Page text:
yield an r value less than 1 in absolute magnitude. 18 Properties of r Thus r measures the degree of linear relationship among variables. A value of r near 0 is not evidence of the lack of a strong relationship, but only the absence of a linear relation, so that such a value of r must be interpreted with caution. Figure 12.20 illustrates several configurations of points associated with different values of r.

(a) r near +1 (b) r near 1 (c) r near 0, no apparent relationship (d) r near 0, nonlinear relationship Data plots for different values of r

Figure 12.20 19 Properties of r A frequently asked question is, When can it be said that there is a strong correlation between the variables, and when is the correlation weak? Here is an informal rule of thumb for characterizing the value of r: Weak .5 r .5

Moderate either .8 < r < .5 or .5 < r < .8 Strong either r .8 or r .8 It may surprise you that an r as substantial as .5 or .5 goes in the weak category. 20 Properties of r

The rationale is that if r = .5 or .5, then r2 = .25 in a regression with either variable playing the role of y. A regression model that explains at most 25% of observed variation is not in fact very impressive. In Example 12.15, the correlation between corn yield and peanut yield would be described as weak. 21 Inferences About the Population Correlation Coefficient

22 Inferences About the Population Correlation Coefficient The correlation coefficient r is a measure of how strongly related x and y are in the observed sample. We can think (xi, yi) of the pairs as having been drawn from a bivariate population of pairs, with (Xi, Yi) having some joint pmf or pdf. In Chapter 5 we defined the correlation coefficient (X,Y) by

23 Inferences About the Population Correlation Coefficient Where If we think of p(x, y) or f (x, y) as describing the distribution of pairs of values within the entire population, becomes a measure of how strongly related x and y are in that population. Properties of analogous to those for r were given in Chapter 5.

24 Inferences About the Population Correlation Coefficient The population correlation coefficient p is a parameter or population characteristic, just as X, Y, X, and Y, are, so we can use the sample correlation coefficient to make various inferences about . In particular, r is a point estimate for , and the corresponding estimator is 25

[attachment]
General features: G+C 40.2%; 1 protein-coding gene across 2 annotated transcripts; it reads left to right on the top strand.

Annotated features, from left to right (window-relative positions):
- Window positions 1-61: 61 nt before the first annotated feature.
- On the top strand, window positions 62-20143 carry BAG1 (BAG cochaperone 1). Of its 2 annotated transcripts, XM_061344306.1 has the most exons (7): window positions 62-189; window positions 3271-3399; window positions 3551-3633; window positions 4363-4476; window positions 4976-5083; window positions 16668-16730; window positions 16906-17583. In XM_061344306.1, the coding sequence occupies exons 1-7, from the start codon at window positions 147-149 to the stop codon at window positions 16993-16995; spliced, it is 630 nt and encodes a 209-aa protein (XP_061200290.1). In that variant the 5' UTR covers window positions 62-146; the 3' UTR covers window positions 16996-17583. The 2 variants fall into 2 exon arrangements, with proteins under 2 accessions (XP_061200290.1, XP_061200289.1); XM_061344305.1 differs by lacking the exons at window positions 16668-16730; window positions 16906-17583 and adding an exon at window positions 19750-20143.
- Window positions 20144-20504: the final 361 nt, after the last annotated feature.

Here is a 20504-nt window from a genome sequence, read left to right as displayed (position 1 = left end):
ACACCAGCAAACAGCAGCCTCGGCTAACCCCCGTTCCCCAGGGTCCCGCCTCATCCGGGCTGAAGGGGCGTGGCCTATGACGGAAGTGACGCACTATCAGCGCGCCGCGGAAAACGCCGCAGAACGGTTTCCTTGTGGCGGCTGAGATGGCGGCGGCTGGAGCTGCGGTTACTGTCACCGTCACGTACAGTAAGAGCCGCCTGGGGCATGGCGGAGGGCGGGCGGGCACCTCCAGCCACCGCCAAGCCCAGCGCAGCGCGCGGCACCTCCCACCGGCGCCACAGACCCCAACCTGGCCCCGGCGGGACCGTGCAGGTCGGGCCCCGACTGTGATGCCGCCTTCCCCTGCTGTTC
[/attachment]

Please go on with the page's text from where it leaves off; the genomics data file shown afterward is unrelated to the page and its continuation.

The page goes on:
Example 12.16 Medical researchers have noted that adolescent females are much more likely to deliver low-birth-weight babies than are adult females. Because such babies have higher mortality rates, numerous investigations have focused on the relationship between mothers age and birth weight. One such study is described in the article Body Size and Intelligence in 6-Year-Olds: Are Offspring of Teenage Mothers at Risk? (Maternal and Child Health J., 2009: 847 856).

26 Example 12.16 contd The following data on x = maternal age (yr) and y = babys birth weight (g) is consistent with summary quantities given in the cited article as well as with data published by the National Center for Health Statistics.

27 Example 12.16 A scatterplot of the data shows a rather substantial increasing linear pattern. Relevant summary quantities are , from which Then 28 Example 12.16

With denoting the correlation between mothers age and babys weight in the entire population of adolescent mothers who gave birth, the point estimate of is 29 Inferences About the Population Correlation Coefficient The small-sample intervals and test procedures presented in Chapters 79 were based on an assumption of population normality. To test hypotheses about r, an analogous assumption

about the distribution of pairs of (x, y) values in the population is required. We are now assuming that both X and Y are random, whereas much of our regression work focused on x fixed by the experimenter with a bivariate normal probability distribution as described in Section 5.2. Recall that in this case =0 implies that X and Y are independent rvs. 30 Inferences About the Population Correlation Coefficient Assuming that the pairs are drawn from a bivariate normal

distribution allows us to test hypotheses about r and to construct a CI. There is no completely satisfactory way to check the plausibility of the bivariate normality assumption. A partial check involves constructing two separate normal probability plots, one for the sample xis and another for the sample yis, since bivariate normality implies that the marginal distributions of both X and Y are normal. If either plot deviates substantially from a straight-line pattern, the following inferential procedures should not be used for small n.

31 Inferences About the Population Correlation Coefficient 32 Example 12.17 Neurotoxic effects of manganese are well known and are usually caused by high occupational exposure over long periods of time.